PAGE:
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Ease chronic congestion on the Tyne Bridge and Felling bypass at rush hour
Where do you think the overwhelming majority of that traffic is going to? It's going into the city centre or else trying to get to the A1. A bridge at St. Anthony's would simply make things much worse on the eastern approaches from Byker where there really isn't any scope to widen anything for basic reasons of topography.

Building roads over disused railway lines isn't viable, they're too narrow. Even then, the level of embankment strengthening required on the old riverside route would render the idea cost prohibitive given the much greater weight of a road vis a vis rail and the massively higher loads it has to carry.
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Old May 15th, 2013, 10:34 AM   #279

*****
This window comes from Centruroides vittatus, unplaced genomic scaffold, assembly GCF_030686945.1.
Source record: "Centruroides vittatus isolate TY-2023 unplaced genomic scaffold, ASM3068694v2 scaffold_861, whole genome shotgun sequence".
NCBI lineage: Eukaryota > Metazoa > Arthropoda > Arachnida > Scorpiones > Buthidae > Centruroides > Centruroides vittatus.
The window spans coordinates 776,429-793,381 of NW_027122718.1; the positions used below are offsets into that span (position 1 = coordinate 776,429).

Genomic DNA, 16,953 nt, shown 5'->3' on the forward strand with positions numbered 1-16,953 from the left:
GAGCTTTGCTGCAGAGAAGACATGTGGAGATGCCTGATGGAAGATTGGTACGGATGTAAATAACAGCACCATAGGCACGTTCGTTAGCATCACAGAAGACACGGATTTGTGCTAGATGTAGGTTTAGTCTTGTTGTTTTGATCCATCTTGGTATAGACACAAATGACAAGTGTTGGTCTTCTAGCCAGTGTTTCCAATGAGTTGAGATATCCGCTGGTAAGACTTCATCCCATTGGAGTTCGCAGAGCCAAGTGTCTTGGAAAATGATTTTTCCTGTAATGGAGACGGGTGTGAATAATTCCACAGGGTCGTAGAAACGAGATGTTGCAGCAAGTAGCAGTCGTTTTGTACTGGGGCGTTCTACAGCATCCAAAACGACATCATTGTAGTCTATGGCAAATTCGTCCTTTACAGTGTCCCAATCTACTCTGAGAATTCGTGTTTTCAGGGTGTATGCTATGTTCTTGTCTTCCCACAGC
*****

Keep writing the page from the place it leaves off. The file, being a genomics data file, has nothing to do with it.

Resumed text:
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Quote:
Originally Posted by wj_gibson View Post
Where do you think the overwhelming majority of that traffic is going to? It's going into the city centre or else trying to get to the A1.

That is because they have no choice, they have to go through the city centre to get across the tyne.
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Old May 15th, 2013, 11:25 AM   #280
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That is because they have no choice, they have to go through the city centre to get across the tyne.
I very much doubt that sufficient numbers of those crossing from Gateshead into Newcastle via the Tyne Bridge are then going back out east again at the end to justify an entire new bridge.